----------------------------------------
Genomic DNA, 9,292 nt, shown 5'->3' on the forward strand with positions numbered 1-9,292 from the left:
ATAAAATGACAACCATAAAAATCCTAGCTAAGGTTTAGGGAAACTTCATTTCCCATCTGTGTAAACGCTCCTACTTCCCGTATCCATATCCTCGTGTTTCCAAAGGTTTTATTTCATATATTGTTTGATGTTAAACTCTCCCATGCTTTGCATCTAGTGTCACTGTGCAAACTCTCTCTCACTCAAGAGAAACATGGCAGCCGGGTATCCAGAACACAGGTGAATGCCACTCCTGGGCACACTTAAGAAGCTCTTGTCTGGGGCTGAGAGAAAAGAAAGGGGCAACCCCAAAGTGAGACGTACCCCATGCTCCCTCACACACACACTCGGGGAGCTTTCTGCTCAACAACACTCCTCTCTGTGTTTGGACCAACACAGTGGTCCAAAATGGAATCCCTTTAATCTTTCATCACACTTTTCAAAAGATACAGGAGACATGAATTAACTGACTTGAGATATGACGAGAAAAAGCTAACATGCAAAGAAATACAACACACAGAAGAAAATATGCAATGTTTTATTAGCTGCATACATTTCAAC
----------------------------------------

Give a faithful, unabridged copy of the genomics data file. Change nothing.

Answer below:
Genomic DNA, 9,292 nt, shown 5'->3' on the forward strand with positions numbered 1-9,292 from the left:
ATAAAATGACAACCATAAAAATCCTAGCTAAGGTTTAGGGAAACTTCATTTCCCATCTGTGTAAACGCTCCTACTTCCCGTATCCATATCCTCGTGTTTCCAAAGGTTTTATTTCATATATTGTTTGATGTTAAACTCTCCCATGCTTTGCATCTAGTGTCACTGTGCAAACTCTCTCTCACTCAAGAGAAACATGGCAGCCGGGTATCCAGAACACAGGTGAATGCCACTCCTGGGCACACTTAAGAAGCTCTTGTCTGGGGCTGAGAGAAAAGAAAGGGGCAACCCCAAAGTGAGACGTACCCCATGCTCCCTCACACACACACTCGGGGAGCTTTCTGCTCAACAACACTCCTCTCTGTGTTTGGACCAACACAGTGGTCCAAAATGGAATCCCTTTAATCTTTCATCACACTTTTCAAAAGATACAGGAGACATGAATTAACTGACTTGAGATATGACGAGAAAAAGCTAACATGCAAAGAAATACAACACACAGAAGAAAATATGCAATGTTTTATTAGCTGCATACATTTCAAC